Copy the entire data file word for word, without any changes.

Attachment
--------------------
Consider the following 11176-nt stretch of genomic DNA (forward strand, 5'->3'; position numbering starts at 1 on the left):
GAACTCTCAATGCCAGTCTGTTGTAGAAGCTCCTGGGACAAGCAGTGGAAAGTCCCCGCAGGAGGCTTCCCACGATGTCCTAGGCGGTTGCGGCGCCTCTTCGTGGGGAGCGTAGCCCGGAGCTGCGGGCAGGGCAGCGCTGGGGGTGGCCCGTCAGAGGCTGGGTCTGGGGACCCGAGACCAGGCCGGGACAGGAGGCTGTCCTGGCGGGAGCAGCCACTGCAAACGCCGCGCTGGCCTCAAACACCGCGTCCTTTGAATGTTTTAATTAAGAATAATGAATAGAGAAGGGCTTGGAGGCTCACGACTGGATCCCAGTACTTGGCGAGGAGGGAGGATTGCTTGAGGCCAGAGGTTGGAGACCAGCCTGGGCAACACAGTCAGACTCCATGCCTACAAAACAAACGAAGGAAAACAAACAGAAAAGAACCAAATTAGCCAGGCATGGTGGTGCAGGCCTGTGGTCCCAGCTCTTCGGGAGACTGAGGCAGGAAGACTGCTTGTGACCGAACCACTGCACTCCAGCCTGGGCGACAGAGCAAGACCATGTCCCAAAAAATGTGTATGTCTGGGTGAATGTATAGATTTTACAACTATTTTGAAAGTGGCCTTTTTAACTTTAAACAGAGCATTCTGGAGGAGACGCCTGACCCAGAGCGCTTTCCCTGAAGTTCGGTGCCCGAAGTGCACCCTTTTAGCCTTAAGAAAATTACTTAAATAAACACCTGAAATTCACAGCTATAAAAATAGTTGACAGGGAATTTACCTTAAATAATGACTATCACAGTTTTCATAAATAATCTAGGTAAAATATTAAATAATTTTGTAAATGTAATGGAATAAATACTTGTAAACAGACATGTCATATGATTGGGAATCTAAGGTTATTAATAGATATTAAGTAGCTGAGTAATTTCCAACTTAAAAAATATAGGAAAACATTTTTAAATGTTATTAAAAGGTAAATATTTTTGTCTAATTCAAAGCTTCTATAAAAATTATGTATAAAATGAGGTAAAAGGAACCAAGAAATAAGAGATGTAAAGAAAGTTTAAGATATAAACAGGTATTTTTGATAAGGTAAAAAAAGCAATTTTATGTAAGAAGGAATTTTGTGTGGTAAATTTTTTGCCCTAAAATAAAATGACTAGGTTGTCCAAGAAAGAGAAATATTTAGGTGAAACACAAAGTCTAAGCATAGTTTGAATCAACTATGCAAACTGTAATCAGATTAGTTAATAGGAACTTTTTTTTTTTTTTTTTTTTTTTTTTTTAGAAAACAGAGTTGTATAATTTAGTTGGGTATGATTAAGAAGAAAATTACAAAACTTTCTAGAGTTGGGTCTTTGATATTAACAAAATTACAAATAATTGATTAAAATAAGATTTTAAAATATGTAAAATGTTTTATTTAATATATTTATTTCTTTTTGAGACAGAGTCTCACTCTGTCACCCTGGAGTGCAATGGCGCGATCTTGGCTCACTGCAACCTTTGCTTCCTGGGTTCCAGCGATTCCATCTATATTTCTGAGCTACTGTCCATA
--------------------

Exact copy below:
Consider the following 11176-nt stretch of genomic DNA (forward strand, 5'->3'; position numbering starts at 1 on the left):
GAACTCTCAATGCCAGTCTGTTGTAGAAGCTCCTGGGACAAGCAGTGGAAAGTCCCCGCAGGAGGCTTCCCACGATGTCCTAGGCGGTTGCGGCGCCTCTTCGTGGGGAGCGTAGCCCGGAGCTGCGGGCAGGGCAGCGCTGGGGGTGGCCCGTCAGAGGCTGGGTCTGGGGACCCGAGACCAGGCCGGGACAGGAGGCTGTCCTGGCGGGAGCAGCCACTGCAAACGCCGCGCTGGCCTCAAACACCGCGTCCTTTGAATGTTTTAATTAAGAATAATGAATAGAGAAGGGCTTGGAGGCTCACGACTGGATCCCAGTACTTGGCGAGGAGGGAGGATTGCTTGAGGCCAGAGGTTGGAGACCAGCCTGGGCAACACAGTCAGACTCCATGCCTACAAAACAAACGAAGGAAAACAAACAGAAAAGAACCAAATTAGCCAGGCATGGTGGTGCAGGCCTGTGGTCCCAGCTCTTCGGGAGACTGAGGCAGGAAGACTGCTTGTGACCGAACCACTGCACTCCAGCCTGGGCGACAGAGCAAGACCATGTCCCAAAAAATGTGTATGTCTGGGTGAATGTATAGATTTTACAACTATTTTGAAAGTGGCCTTTTTAACTTTAAACAGAGCATTCTGGAGGAGACGCCTGACCCAGAGCGCTTTCCCTGAAGTTCGGTGCCCGAAGTGCACCCTTTTAGCCTTAAGAAAATTACTTAAATAAACACCTGAAATTCACAGCTATAAAAATAGTTGACAGGGAATTTACCTTAAATAATGACTATCACAGTTTTCATAAATAATCTAGGTAAAATATTAAATAATTTTGTAAATGTAATGGAATAAATACTTGTAAACAGACATGTCATATGATTGGGAATCTAAGGTTATTAATAGATATTAAGTAGCTGAGTAATTTCCAACTTAAAAAATATAGGAAAACATTTTTAAATGTTATTAAAAGGTAAATATTTTTGTCTAATTCAAAGCTTCTATAAAAATTATGTATAAAATGAGGTAAAAGGAACCAAGAAATAAGAGATGTAAAGAAAGTTTAAGATATAAACAGGTATTTTTGATAAGGTAAAAAAAGCAATTTTATGTAAGAAGGAATTTTGTGTGGTAAATTTTTTGCCCTAAAATAAAATGACTAGGTTGTCCAAGAAAGAGAAATATTTAGGTGAAACACAAAGTCTAAGCATAGTTTGAATCAACTATGCAAACTGTAATCAGATTAGTTAATAGGAACTTTTTTTTTTTTTTTTTTTTTTTTTTTTAGAAAACAGAGTTGTATAATTTAGTTGGGTATGATTAAGAAGAAAATTACAAAACTTTCTAGAGTTGGGTCTTTGATATTAACAAAATTACAAATAATTGATTAAAATAAGATTTTAAAATATGTAAAATGTTTTATTTAATATATTTATTTCTTTTTGAGACAGAGTCTCACTCTGTCACCCTGGAGTGCAATGGCGCGATCTTGGCTCACTGCAACCTTTGCTTCCTGGGTTCCAGCGATTCCATCTATATTTCTGAGCTACTGTCCATA